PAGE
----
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Performance benchmarks


As DSMC is computationally expensive, the performance of the code is thoroughly measured and optimized. It is very important to measure the performance of the code on different GPUs in order to make wise decisions when buying hardware. There are different vendors of GPU hardware (AMD, NVIDIA and Intel) where each vendor offers multiple classes of GPUs with different form factors and price tags. The code runs under linux and Windows. The available hardware ranges from workstations with one or more GPUs to GPU clulsters with multiple GPUs per node. Alltogether, there is a huge number of possible configurations to run PI-DSMC.

The performance of the code is measured in processed molecules per second. This includes the movement of molecules and the collisions between molecules. When multiple identical GPUs are available, two types of scaling tests are performed in order to studdy the parallel efficiency of the code: strong scaling and weak scaling.
Strong scaling measures how efficiently a problem of fixed size can be solved in shorter time by adding more resourses (GPUs). The ideal behaviour for this case is a linear increase of the performance with the number of GPUs. In an ideal case, the time required to obtain the solution is inversely proportionbal to the number of GPUs.
Weak scaling measures how effficiently a problem with a constant amount of work per GPU can be solved. The ideal here is constant duration with increasing total problem size and number of used GPUs. In an ideal case for example, a simulation would take the same time for n * k molecues on n GPUs as a simulation with k molecules on a single GPU.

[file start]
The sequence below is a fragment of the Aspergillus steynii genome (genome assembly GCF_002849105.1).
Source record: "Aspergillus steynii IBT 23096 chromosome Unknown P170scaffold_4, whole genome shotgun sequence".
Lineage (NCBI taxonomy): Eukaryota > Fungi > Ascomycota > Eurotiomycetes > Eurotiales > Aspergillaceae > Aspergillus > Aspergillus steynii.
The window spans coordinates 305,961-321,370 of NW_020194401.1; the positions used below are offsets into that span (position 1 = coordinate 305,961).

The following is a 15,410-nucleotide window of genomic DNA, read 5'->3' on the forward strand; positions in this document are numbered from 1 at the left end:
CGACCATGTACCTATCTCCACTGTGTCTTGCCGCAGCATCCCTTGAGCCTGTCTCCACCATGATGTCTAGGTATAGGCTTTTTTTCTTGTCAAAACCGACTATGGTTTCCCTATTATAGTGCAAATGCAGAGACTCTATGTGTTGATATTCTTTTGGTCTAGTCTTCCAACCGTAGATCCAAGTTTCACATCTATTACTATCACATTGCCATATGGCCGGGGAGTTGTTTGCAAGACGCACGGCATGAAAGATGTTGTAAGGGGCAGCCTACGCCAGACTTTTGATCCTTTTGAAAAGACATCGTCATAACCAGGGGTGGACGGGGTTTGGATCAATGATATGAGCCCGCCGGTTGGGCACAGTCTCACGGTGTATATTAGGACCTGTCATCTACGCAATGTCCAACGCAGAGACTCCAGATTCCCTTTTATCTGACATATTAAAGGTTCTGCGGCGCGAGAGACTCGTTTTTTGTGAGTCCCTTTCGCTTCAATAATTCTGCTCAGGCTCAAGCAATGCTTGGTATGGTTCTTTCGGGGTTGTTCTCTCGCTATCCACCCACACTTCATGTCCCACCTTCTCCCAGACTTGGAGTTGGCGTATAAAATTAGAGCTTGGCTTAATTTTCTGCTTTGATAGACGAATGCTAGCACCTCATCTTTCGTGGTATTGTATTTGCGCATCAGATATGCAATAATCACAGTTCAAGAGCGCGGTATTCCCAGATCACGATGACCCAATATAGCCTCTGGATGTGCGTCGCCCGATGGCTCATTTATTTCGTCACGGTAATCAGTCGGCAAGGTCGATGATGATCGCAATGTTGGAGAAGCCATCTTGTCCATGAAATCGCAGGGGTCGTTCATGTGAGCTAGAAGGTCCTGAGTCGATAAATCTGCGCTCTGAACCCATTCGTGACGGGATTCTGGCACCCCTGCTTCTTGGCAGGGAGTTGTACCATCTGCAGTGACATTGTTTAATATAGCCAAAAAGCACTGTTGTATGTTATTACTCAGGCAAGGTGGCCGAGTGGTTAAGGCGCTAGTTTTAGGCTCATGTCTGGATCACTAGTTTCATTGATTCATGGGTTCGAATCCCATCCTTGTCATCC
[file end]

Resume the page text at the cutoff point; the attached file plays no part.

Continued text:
Scaling tests

Scaling tests were conducted on a cluster consisting of four compute nodes. Each node contains three Radeon Pro Duo, i.e. 6 ASICS per node. The CPU is an Intel Xeon E5-2680 V3 and the nodes are connected via 40Gb infiniband. The test case is a resting gas with collisions. The number of particles is chosen such that the memory on each GPU is utilized almost completely. The image below shows the results of the weak scaling test where the total amount of work is increasing proportionally with the number of GPUs. The speedup is close to perfect, i.e. a larger problem can be solved in constant time by increasing the number of GPUs proportionally to the problem size.

The image below shows the results of the strong scaling test where a simulation of fixed size, i.e constant number of molecules and time steps, is performed with an increasing number of GPUs. The parallel efficiency decreases with increasing number of GPUs as the overhead increases.

Single GPU benchmarks

The table below shows the performance obtained on various GPUs. The test case is a resting gas and the number of molecules is choosen to fill the memory almost completely.

Model Memory [GB] Chip Performance [1/s] OS Comments
AMD Vega VII 16 Vega 20 (gfx?) 4.82e8 Ubuntu 18.04.4 Rocm 2.10 dkms
AMD Radeon Pro Duo (Polaris) 2 x 16 2 x Polaris 10 (gfx803) 2.18e8 (1 ASIC)
3.99e8 (2 ASICS)
Ubuntu 18.04.4 Rocm 2.10 dkms
Radeon R9 390 8 Hawaii 2.11e8 OpenSuse 42.1 fglrx (obsolete)